7. A very ambitious undertaking, Bruce! I'll do my best to keep up with cats where I'm a reviewer. Life has been hectic for me in other ways, but I think I'll be able to resume a more normal schedule. Still having some tech issues with my email. Keep us posted.
  8. Great achievement, but more than the number -- the consistently high quality!! When I see a BK Hunter waymark in the queue, I know it will be done right and with a little extra!! Have a fantastic trip!!
  9. Checking coordinates depends on a lot of factors. I do look at the location on the map in the waymark for general accuracy. But, unless I have some reason to suspect inaccurate coordinates, I don't zoom in. Even then it is often difficult to determine accuracy, depending on the point. Commercial categories are ones I'm less likely to check. Addresses within a city are difficult to determine on a map. As has been pointed out, the maps are not accurate either, and they are outdated. The building where I lived in Korea was at least five years old, but did not appear on any satellite views. Occasionally it is discovered, as has been indicated in the start of this thread, that a particular waymarker consistently submits waymarks with coordinates that are highly inaccurate, and so I will check those more closely. And I will decline them if needed.
  10. Got the edits for McDonalds, Amateur Radio Repeaters, and I think a Sculpture Garden. I'll check on the Water Towers, but I didn't get any edits for that category. I've had to get a new computer and haven't been able to configure my Waymarking email to it. I may have to create a new address.
  11. It is nice to see this category getting some momentum. I'm not familiar with the benchmark system, but it appears that you have defined the category well to fit the unique structure in Belgium. The English still needs some polishing, and I'd be glad to help with that. Your comments about Google translator and other on-line translation programs makes me laugh. The results are never good enough to be used, except to get the general meaning of a sentence or paragraph. And, when it comes to Asian languages, the results are often incomprehensible. We could always tell when our students in Korea were using one of these translators! Anyway, I think you are almost there!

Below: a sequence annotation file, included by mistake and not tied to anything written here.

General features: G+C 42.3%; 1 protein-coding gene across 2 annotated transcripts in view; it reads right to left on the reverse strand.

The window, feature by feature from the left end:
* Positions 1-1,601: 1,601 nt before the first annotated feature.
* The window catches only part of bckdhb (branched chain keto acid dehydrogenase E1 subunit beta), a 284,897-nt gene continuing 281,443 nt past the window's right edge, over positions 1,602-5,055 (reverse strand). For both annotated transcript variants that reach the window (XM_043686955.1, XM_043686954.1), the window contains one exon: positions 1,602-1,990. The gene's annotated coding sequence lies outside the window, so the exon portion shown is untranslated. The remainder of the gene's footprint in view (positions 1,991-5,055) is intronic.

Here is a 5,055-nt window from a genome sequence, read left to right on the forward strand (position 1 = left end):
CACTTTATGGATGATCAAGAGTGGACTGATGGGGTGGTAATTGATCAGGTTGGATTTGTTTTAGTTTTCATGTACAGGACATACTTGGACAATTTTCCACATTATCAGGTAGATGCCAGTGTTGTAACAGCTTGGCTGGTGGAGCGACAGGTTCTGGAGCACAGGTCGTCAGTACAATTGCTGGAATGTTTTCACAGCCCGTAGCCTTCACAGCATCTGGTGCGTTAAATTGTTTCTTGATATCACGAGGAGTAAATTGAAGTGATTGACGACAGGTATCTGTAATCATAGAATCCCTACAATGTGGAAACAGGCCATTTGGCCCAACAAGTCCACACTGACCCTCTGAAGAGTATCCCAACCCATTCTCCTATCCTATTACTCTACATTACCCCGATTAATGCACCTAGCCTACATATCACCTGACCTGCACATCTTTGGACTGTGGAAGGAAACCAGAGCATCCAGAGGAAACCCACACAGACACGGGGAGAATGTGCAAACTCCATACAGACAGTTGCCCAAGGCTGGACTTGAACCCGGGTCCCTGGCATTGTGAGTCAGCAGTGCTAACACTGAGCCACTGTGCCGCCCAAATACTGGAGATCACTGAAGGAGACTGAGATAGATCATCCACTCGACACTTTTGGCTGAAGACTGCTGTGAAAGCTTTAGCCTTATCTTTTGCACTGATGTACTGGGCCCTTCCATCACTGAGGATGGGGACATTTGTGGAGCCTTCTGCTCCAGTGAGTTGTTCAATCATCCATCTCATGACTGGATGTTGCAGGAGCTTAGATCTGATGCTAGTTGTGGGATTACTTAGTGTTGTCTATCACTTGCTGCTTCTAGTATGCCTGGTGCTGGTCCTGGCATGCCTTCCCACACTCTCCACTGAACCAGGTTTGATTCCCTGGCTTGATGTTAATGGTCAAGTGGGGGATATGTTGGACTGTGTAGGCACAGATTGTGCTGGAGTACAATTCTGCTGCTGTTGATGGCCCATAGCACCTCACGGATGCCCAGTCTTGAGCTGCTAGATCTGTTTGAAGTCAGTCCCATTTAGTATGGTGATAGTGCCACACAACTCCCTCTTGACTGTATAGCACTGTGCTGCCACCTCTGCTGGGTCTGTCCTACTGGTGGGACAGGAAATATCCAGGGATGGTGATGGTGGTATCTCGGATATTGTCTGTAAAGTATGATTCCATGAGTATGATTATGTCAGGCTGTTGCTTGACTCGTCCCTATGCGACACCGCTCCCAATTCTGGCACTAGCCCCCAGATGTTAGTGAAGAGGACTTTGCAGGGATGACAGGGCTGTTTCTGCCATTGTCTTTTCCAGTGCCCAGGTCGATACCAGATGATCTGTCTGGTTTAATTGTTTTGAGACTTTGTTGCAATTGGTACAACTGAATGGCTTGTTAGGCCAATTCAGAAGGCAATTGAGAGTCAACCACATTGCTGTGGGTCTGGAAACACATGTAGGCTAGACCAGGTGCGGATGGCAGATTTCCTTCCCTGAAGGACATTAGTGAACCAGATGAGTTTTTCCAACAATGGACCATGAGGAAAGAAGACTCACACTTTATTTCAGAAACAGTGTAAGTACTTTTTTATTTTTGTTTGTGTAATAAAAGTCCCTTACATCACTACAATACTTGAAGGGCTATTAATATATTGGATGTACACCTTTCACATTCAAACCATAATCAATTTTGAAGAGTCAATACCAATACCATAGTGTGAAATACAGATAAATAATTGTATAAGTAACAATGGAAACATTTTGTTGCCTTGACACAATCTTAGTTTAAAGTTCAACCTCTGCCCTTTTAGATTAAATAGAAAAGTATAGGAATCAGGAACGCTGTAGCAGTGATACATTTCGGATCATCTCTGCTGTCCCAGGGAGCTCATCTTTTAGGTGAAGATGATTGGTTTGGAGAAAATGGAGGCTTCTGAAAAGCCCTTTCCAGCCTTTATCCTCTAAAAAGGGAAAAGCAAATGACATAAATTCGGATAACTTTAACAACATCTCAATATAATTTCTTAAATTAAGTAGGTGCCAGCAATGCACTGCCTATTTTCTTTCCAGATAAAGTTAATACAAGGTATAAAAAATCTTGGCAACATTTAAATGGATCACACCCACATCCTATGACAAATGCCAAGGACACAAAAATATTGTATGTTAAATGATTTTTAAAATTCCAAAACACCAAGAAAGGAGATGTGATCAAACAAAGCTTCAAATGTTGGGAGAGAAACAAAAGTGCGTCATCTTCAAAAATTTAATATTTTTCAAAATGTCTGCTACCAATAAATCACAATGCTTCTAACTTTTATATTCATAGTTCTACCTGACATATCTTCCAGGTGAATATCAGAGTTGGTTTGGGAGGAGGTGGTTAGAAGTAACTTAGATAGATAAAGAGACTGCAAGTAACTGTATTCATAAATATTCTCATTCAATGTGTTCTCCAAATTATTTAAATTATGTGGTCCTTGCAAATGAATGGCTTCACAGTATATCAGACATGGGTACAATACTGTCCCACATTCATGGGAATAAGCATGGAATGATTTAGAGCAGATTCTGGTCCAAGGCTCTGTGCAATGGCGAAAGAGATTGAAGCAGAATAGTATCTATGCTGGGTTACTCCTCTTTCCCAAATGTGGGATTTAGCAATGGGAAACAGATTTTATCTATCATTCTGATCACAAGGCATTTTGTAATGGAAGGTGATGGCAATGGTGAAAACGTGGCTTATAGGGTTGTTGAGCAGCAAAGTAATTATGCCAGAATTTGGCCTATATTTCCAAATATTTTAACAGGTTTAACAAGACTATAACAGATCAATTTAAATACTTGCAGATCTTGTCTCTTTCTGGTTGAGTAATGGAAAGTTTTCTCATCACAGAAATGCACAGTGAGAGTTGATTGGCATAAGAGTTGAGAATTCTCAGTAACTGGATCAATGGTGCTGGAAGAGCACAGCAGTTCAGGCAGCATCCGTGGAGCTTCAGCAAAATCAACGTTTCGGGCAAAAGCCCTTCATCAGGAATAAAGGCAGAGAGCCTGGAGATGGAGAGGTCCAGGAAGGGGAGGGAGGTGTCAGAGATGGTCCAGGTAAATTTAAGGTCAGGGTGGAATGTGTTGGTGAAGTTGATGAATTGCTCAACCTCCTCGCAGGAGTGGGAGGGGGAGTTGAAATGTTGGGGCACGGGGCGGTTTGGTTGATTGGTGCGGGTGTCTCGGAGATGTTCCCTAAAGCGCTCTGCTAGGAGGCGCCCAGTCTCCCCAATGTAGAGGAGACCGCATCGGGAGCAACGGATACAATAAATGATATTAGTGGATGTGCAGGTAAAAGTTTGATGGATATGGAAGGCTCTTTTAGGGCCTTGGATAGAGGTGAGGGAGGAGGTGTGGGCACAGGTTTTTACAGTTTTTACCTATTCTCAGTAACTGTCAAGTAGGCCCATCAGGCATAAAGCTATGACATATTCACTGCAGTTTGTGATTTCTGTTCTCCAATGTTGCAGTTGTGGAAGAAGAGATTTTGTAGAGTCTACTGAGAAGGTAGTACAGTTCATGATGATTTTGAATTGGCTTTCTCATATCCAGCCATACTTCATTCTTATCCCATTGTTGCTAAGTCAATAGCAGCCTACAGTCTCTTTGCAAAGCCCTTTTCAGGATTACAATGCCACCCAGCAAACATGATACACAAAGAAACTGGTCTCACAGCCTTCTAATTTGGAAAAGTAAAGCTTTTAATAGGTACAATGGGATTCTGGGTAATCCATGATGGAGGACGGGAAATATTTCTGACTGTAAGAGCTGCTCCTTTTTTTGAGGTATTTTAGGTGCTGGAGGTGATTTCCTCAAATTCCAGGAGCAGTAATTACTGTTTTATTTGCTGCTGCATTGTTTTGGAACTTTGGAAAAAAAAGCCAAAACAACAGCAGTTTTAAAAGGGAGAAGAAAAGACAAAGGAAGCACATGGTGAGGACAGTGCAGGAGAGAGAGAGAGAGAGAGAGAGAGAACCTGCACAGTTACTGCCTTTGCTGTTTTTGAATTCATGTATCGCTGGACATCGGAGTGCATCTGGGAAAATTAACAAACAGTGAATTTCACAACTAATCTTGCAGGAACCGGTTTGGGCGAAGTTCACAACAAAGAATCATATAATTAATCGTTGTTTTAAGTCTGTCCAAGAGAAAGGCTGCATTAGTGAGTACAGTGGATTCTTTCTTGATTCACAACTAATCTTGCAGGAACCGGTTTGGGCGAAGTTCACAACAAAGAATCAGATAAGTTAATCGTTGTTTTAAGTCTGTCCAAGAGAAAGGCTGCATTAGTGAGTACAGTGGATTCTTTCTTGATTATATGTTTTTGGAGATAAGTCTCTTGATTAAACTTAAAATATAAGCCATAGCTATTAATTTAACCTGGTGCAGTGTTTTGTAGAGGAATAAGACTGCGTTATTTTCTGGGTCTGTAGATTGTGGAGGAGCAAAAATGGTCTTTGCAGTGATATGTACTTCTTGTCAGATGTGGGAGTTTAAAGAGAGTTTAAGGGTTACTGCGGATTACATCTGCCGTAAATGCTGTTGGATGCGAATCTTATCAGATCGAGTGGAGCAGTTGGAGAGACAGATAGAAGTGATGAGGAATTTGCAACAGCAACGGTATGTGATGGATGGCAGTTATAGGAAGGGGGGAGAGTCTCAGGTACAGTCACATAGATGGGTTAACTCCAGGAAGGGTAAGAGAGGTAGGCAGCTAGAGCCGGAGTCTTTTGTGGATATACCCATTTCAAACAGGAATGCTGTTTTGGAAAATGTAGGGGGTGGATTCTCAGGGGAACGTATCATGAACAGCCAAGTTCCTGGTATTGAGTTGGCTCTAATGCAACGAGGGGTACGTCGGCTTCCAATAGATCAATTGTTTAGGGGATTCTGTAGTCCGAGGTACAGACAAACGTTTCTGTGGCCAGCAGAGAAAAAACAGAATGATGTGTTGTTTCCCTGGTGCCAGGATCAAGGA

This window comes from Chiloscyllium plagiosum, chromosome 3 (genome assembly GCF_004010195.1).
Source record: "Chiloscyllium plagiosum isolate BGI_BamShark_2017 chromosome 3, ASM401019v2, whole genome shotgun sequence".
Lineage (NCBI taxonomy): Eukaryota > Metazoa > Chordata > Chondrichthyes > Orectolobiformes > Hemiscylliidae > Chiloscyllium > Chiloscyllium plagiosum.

12. Tough one. I think this may have been one of the original Groundspeak categories. The current category leader has obviously abandoned Waymarking. 2012? The second in line is our own Groundspeak lacky, bootron. Sean has other priorities these days. I would try Scrambler390. He used to be more active. But, it is a category that clearly needs some more active officers. There was a designated person to notify in the case of nonresponsive categories, but that person left, then there were rumors he/she was back, and someone else was designated. And, that isn't documented anywhere. But, there is intervention to replace a leader in a situation like this. The normal procedure of promoting from the regular members doesn't work because you need at leas one active officer to put a name up for vote and then enough officers voting to make it happen! Hope you can find a solution.